Final Year BDS Student’s Perception and Feedback Regarding Prosthodontics and its Teaching Methodologies

Naveed Inayat1                                                      BDS, FCPS, FICD, CMT
Muhammad Aamir Rafique2                                 BDS, MDS
Nadia Munir3                                                          BDS, M.Phil, PhD
Mahvish Wahad Khan4                                         BDS, FCPS
Shoaib Alvi5                                                          BDS, FCPS
Aamir Rafiq6                                                         BDS, FCPS
Haroon Raza7                                                       BDS


OBJECTIVE: Teaching and learning methodologies have been a topic of concern for everyone for a decade. Dental education
involves both academic and clinical understanding of subjects included in the curriculum. The study aims to determine the
success of a system that could achieve the desired learning outcomes.
METHODOLOGY: In this cross-sectional study 229 BDS students at five different dental colleges affiliated with the University
of Health Sciences, Lahore responded to a predesigned structured questionnaire regarding the prosthodontic subject. Feedback
on the Perception of students regarding prosthodontics as a subject was asked from BDS final year regular batch, before their
university final exam.
RESULTS: Most students found prosthodontics an interesting subject (82%). On enquiring about the level of difficulty of
prosthodontics compared to other dental clinical subjects, 56.9% of students responded negatively. The majority were satisfied
with the content (79.1%), delivery, and pace of the lectures (78.2%).85.4% of students reported lecture material was easy to
follow and satisfactory. The highly reported useful method for learning and understanding prosthodontics was PowerPoint slides
69%, followed by group discussion 52.70%.MCQs as the mode of assessment reported positive by 75.70%, whereas 77.4%
of students want to have an integrated teaching method.
CONCLUSION: The majority of the students found the subject interesting but considered it difficult to understand. Further
teaching methodologies must be improved to enhance the student's understanding of the subject. Better comprehension will
also help in flourishing prosthodontics as a specialty.
KEYWORDS: Teaching methodology, Prosthodontics, Effective learning, Assessment, Feedback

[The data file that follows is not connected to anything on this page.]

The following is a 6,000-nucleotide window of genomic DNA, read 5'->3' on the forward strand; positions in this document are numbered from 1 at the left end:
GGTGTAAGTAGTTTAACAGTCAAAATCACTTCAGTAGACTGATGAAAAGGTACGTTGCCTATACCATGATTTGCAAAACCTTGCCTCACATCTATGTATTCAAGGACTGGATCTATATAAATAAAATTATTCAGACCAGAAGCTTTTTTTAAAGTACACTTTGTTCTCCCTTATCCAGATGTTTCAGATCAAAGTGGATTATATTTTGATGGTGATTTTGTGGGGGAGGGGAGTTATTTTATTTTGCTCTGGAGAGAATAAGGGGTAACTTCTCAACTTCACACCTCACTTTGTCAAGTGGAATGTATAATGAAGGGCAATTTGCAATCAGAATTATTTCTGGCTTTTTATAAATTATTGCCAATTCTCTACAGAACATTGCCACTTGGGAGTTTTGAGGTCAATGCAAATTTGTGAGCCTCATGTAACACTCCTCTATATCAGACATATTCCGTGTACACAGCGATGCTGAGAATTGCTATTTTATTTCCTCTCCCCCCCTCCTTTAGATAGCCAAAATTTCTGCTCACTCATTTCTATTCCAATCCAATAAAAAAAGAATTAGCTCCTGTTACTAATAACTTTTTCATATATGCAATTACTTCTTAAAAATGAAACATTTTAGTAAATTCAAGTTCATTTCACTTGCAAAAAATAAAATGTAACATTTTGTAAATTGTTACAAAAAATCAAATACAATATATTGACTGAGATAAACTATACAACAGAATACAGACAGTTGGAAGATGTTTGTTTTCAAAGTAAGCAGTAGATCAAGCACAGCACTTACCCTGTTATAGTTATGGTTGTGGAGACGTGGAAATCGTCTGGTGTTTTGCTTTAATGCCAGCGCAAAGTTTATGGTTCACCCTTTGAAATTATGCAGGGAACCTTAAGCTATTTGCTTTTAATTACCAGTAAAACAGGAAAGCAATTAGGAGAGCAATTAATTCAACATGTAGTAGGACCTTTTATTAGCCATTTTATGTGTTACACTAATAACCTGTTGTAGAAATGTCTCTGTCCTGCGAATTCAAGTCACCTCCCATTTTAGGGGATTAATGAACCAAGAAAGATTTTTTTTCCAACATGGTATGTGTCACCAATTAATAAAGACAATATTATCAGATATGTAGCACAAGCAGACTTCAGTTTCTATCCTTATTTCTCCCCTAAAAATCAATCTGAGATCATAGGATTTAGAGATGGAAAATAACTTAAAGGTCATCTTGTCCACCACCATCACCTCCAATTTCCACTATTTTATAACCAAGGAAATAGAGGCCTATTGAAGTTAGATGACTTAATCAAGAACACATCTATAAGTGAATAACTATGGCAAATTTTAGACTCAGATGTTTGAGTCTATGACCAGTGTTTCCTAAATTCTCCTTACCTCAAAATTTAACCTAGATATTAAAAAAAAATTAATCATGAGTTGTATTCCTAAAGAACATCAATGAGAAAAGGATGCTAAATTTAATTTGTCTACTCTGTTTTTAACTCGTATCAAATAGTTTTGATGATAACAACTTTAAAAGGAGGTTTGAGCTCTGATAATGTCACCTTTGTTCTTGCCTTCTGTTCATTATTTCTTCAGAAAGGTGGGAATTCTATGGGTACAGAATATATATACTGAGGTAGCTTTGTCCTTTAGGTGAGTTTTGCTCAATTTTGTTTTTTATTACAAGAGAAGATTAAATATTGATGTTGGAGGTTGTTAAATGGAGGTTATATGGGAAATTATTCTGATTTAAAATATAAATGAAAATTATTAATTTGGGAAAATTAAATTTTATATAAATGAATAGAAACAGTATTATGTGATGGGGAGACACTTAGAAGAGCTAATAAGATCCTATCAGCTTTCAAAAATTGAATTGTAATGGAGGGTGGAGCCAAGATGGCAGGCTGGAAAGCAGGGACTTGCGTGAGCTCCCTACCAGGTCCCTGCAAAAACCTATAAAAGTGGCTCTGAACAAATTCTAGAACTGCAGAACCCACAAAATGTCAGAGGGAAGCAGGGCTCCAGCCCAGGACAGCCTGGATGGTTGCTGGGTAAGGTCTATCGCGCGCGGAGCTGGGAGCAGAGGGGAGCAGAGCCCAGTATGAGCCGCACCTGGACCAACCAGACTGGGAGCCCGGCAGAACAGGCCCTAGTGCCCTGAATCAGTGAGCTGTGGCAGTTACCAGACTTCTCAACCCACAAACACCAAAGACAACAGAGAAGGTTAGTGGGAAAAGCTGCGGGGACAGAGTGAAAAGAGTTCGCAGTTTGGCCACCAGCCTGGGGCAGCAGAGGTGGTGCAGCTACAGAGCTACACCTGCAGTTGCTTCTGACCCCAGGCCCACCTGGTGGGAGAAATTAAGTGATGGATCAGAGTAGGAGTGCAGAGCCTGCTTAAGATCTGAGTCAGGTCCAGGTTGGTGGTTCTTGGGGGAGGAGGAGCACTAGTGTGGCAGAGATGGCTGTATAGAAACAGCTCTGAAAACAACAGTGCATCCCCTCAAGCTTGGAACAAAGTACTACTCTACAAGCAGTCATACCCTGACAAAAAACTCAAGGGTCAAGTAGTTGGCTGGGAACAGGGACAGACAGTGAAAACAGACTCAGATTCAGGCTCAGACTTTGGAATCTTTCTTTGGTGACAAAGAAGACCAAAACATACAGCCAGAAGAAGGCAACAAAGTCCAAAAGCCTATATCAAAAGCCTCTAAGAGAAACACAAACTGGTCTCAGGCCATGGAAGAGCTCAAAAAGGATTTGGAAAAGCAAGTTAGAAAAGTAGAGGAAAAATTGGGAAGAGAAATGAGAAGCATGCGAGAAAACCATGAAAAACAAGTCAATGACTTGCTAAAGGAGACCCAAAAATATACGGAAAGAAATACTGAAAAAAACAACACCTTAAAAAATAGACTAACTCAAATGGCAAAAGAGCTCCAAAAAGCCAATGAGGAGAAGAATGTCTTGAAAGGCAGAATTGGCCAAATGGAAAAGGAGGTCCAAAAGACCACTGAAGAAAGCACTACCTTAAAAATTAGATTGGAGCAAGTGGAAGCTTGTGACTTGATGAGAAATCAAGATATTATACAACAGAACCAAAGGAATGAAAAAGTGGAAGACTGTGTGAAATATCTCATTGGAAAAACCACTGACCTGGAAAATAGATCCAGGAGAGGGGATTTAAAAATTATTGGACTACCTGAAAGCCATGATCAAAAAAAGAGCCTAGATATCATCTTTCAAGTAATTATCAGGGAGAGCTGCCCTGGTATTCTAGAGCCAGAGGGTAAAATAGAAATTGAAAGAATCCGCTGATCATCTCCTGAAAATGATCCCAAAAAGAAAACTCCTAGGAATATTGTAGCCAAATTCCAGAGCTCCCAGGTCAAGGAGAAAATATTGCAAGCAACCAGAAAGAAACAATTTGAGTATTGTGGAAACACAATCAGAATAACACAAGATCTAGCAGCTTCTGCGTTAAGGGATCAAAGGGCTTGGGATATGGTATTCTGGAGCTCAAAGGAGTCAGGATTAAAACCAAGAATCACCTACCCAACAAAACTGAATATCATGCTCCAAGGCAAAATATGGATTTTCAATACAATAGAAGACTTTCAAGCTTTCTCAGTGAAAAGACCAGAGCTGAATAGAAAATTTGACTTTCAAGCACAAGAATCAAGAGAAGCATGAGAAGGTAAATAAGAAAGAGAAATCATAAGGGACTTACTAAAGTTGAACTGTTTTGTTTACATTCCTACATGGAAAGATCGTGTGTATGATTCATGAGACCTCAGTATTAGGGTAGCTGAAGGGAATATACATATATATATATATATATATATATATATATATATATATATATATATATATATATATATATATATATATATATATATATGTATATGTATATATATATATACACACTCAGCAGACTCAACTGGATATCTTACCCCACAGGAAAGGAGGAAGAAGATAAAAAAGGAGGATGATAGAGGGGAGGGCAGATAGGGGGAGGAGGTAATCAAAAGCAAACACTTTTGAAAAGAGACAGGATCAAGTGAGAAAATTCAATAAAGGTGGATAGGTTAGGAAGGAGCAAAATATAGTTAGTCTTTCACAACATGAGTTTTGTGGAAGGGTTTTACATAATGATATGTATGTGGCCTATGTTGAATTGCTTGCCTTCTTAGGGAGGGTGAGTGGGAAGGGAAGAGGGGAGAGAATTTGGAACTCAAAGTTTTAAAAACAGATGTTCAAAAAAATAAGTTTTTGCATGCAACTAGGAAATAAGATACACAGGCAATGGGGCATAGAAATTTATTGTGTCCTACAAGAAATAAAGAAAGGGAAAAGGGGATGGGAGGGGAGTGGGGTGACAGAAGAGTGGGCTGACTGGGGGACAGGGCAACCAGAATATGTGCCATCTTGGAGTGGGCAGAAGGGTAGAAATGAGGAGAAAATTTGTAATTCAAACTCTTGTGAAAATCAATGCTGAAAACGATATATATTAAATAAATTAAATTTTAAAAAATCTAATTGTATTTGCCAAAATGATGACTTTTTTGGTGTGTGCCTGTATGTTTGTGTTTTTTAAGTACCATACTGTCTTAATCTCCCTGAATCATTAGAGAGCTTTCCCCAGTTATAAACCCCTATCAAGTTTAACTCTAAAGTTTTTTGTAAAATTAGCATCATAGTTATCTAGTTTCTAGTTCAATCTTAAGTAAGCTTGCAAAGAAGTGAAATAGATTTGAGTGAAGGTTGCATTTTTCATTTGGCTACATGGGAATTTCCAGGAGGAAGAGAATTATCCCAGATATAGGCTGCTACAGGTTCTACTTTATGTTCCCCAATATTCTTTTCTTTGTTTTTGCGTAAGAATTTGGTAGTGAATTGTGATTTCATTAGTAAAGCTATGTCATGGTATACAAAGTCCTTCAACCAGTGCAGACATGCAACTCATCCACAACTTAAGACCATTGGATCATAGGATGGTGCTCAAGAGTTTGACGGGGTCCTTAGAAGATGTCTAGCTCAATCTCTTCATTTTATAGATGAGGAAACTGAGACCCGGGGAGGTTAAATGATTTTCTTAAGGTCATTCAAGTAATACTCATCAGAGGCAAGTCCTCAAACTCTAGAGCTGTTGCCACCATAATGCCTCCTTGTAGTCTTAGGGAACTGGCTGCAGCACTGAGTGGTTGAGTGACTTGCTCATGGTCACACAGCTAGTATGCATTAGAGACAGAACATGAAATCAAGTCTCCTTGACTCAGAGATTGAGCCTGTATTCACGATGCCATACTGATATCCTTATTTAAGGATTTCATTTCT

HOW TO CITE: Inayat N, Rafique MA, Munir N, Khan MW, Alvi S, Rafiq A, Raza H. Final year BDS student’s perception
and feedback regarding prosthodontics and its teaching methodologies. J Pak Dent Assoc 2023;32(1):8-12.
Received: 22 Septembery 2022, Accepted: 04 February 2023


Over the past few years, voices have been raised globally to develop standard criteria for dental education and curriculum. Modification in teaching and assessment strategies has been an ongoing process to achieve and improve the set goals. Even the best teaching methods may contain flaws and mistakes. To achieve effective learning, teaching, and training, feedback is one of the most important factors that can bring fruitful outcomes with a positive attitude toward the learner’s behavior.1,2 The effectiveness of the curriculum may be best achieved by student feedback with mental compatibility and understanding between facilitators, learners, and stakeholders.3
A dental student is most likely to learn through an efficient teaching mehodology.4 Adopting an effective learning technique that increases and improves the absorption of a subject is a true learning method.5 Varieties of teaching tools and methods like; Didactic and Interactive lectures, Problembased learning, Process Oriented Guide Inquiry Learning (POGIL), Peer Review, Peer-Led Team Learning (PLTL), Evidence-Based Dentistry, Computer Assisted Learning
(CAL), role play, and models, which are available and is
practiced in many institutes.6
The blended learning technique is a student-centered learning process that promotes and enhances the learning environment by decreasing direct student-to-teacher contact time. However, a study on blended
learning in prosthodontics is still lacking.7
Teaching and training, testing, and examination are crucial to run side by side to develop effective learning dental competencies at the institutional level. Assessment methods should address validity, reliability, acceptance, cost, feasibility, and influence on teaching and learning. MCQs, SEQs, SAQs, OSCE, OSPE, workplace base assessment, Mini-CEX, DOPS, Portfolio, and Viva’s voice are the common assessment tools being practiced in Pakistani institutes.1,8 In most undergraduate dental education systems main focus is  on the development of the contents of the course along with setting the examination pattern for assessment of students’ performance.mPreviously, obtaining feedback from students for their learning improvement was not in focus.9,10 Students are the best judges, who can effectively determine the most appropriate teaching tools and systems. They are in a position to critically assess and logically comment on teaching and evaluation methodology.11,12
The objective of this study was to evaluate the final year BDS students’ perception of prosthodontics as a subject and their feedback on teaching methodologies and assessment tools.

This cross sectional study was conducted in five different dental colleges affiliated with University of Health Sciences, Lahore (UHS). The BDS final year students, (regular batch) who were going to appear for their final university exam having at least 75% attendance were included in the study. Repeaters, detainees and debarred students from the university exam were excluded from study. Sample size calculation was done by using WHO calculator and standard formula (Yates Formula) used was Z= Confidence interval= 95%=1.97 P= Population Proportion= 78%=0.78 d= Margin of error= 5% =0.05
The calculated sample size was 264 students by using 78%15 prevalence of students reported to choose prosthodontics as subject of specialty, 95% confidence interval and 5% margin of error.